Taking a class or workshop or putting ourselves in environments where we get to learn and practice new skills with real people in live situations is ideal. Many people who attend our courses report not only feeling more connected, heart opened and inspired during our workshops, but more confident and engaging in life overall.
Expanding our circle of social support is also important to help us cope with unexpected life challenges and changing circumstances so we don’t need to go through life’s tough experiences alone. Spiritual communities, business networks, schools, volunteer organizations and personal development groups are places where we can foster meaningful connections with others.
Christian receives support from his ManKind Project community. We both enjoy lifelong friendships with fellow parents we cultivated during our children’s middle school years and our LoveWorks community is chalk full of wonderful men and women. These communities not only offer support to us when we need, but they likewise serve as places for us to grow, learn, and contribute to others – in and of itself deeply fulfilling.
We would do well being more proactive in increasing our opportunities for social interaction. You can invite people over for lunch or dinner, host a party, organize an outing, take a dance class, attend an event, arrange a games night…. In other words, put down the remote, get off the couch and create opportunities to meet other people in organized group activities. Christian and I find that we thrive when we step out of our comfort zone and go out of our way to meet up with people. Our favorites are inviting people over for coffee, taking dance classes, and hosting groups at our house.
Being of service and giving to others in need is another way to curb our loneliness and fill our soul cup. Volunteering to help at a soup kitchen, collecting clothes to fire victims, bringing a fresh cooked meal to a bereaved neighbor – activities like these allow us to escape our myopic self-focus and express the love in our hearts, and often puts our own problems in proper perspective. Not only that, but we build community connections when we work together with others for a common purpose.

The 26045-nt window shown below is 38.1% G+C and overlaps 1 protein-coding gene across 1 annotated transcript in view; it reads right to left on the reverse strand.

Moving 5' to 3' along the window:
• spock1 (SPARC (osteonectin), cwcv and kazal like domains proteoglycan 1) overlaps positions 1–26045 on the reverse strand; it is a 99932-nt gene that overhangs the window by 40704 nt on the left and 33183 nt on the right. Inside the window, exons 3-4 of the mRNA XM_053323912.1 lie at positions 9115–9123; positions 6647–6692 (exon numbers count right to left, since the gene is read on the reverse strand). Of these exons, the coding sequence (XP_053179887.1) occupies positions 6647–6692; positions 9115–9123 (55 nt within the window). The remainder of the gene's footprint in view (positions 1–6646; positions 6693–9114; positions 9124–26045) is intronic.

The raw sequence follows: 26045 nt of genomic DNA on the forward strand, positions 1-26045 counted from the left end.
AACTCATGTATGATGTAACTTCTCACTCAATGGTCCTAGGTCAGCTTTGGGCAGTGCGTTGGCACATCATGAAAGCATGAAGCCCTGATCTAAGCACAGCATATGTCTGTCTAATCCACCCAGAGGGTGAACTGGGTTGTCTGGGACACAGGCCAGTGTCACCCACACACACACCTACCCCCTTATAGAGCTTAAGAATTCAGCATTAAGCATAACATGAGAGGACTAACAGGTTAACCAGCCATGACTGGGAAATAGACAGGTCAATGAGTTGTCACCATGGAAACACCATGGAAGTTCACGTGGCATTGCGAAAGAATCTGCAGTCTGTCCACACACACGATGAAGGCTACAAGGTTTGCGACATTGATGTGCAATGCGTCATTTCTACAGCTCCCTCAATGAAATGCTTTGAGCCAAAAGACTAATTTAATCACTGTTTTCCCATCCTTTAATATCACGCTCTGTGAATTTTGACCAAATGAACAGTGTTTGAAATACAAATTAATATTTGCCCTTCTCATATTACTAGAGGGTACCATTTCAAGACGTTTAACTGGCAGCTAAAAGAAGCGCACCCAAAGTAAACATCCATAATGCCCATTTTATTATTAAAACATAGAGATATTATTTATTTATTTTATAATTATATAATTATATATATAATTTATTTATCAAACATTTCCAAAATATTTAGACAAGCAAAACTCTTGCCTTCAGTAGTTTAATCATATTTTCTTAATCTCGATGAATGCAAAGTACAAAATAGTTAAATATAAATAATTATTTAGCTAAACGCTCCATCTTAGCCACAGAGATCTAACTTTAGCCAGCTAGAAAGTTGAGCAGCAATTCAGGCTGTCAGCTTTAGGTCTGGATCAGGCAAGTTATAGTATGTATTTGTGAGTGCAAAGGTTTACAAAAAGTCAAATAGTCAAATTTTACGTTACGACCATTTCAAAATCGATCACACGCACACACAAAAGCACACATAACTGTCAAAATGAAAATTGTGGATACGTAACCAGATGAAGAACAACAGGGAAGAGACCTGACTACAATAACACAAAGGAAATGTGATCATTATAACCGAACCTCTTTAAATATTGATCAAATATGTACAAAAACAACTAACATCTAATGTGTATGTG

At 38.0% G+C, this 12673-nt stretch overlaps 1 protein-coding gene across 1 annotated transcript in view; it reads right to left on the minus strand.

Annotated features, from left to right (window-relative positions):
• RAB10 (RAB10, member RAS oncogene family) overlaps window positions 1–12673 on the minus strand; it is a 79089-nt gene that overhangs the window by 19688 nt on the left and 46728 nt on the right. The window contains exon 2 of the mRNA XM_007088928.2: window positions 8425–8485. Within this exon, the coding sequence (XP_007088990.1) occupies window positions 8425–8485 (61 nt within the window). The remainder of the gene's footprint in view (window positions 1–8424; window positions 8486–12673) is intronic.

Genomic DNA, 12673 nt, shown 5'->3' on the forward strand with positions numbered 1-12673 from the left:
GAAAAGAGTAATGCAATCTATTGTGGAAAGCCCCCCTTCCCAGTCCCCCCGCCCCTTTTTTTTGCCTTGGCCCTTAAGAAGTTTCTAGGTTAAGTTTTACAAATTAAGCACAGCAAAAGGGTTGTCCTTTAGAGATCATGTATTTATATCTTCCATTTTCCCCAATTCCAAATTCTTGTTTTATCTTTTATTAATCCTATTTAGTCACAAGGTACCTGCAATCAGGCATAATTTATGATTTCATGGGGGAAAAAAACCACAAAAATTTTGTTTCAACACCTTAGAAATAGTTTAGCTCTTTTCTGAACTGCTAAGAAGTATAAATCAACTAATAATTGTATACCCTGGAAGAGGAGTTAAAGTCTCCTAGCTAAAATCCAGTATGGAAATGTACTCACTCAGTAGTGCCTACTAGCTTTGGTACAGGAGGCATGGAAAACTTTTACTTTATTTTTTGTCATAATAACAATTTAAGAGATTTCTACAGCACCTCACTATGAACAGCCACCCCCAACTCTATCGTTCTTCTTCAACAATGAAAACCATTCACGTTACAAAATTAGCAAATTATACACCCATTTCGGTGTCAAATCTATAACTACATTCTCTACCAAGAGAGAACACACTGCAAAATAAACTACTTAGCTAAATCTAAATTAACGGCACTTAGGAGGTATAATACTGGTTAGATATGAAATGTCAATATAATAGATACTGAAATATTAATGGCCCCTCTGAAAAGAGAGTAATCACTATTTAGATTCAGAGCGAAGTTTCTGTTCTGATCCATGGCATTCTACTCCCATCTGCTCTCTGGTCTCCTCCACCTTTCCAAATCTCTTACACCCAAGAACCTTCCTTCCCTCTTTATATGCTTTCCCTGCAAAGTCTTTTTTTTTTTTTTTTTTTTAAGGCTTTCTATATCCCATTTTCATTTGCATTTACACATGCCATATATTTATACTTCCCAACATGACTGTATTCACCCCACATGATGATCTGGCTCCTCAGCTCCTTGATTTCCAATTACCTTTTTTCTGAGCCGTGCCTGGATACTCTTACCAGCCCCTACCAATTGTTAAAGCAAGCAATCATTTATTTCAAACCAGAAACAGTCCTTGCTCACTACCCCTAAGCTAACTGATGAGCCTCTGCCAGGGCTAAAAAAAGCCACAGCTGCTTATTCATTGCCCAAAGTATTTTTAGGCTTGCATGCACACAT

Christian and I have joined a community work group with several other families. Once a month we gather at the host family’s property to work on whatever projects they need help with. A couple of weeks ago, some ten of us donated a day to a woman who was in great need for home clean up and repairs. We have handed out hamburgers to the homeless in Berkeley; we’ve visited and sung at nursing homes, or fostered kittens in our home. Nothing satisfies us more than being of useful help to others. It’s a powerful and quick acting cure for loneliness and meaninglessness.
Lastly, and probably the most important of all, we can change our dysfunctional, negative thinking, in turn creating new actions and behaviors. Research reveals that over time, “chronic loneliness makes us increasingly sensitive to, and on the lookout for, rejection and hostility.” Lonely people get caught up in negative thinking about themselves and others, and have a bleak view of the future. “Lonely people don’t expect things to go well for them, and consequently, they often don’t.”
To get off the negative thinking train, we need to work diligently to improve our mood. As one teacher I worked with once said, “Mood is everything!” Certainly the gratitude practice we mentioned earlier will help with this, as will a support network, increased social interactions and effective relationship skills. We can also help ourselves with motivational talks, books, phone calls, songs, mentors, coaches, inspiring leaders and uplifting friends to support us in that endeavor.
Christian and I wrote up a declaration to read out loud to each other when we were hit with fear, despair and loneliness. And playing loud uplifting songs of triumph were great for reminding us of who we wanted to be and what we were capable of during lonely and hard times.
Loneliness is solvable, but we need to change ourselves from the inside out into people who are capable of reaching out and connecting with others. Loneliness is a habit of isolation. We need to step outside our comfort zones into new territory, need to risk sharing ourselves transparently with others and create intimate relationships if we are to nip loneliness in the bud.
Diana did just that when she attended our Give Yourself to Love Training. She was lonely and depressed and in the middle of a break-up. Now she is happy and flying high on love. “You are a HUGE part of my growth. I wouldn’t be where I am today if I hadn’t connected with you & your incredible, magical work. I couldn’t be more grateful. Thank you for your sweet love. I cherish it!”
Loneliness isn’t a death sentence. It is a call to step out and take a risk in the direction of connection!
I will end with a touching post from a friend of mine who recently lost her husband to ALS and her mother to pancreatic cancer within two weeks of each other. She was feeling lonely and lost, but took this leap towards connection.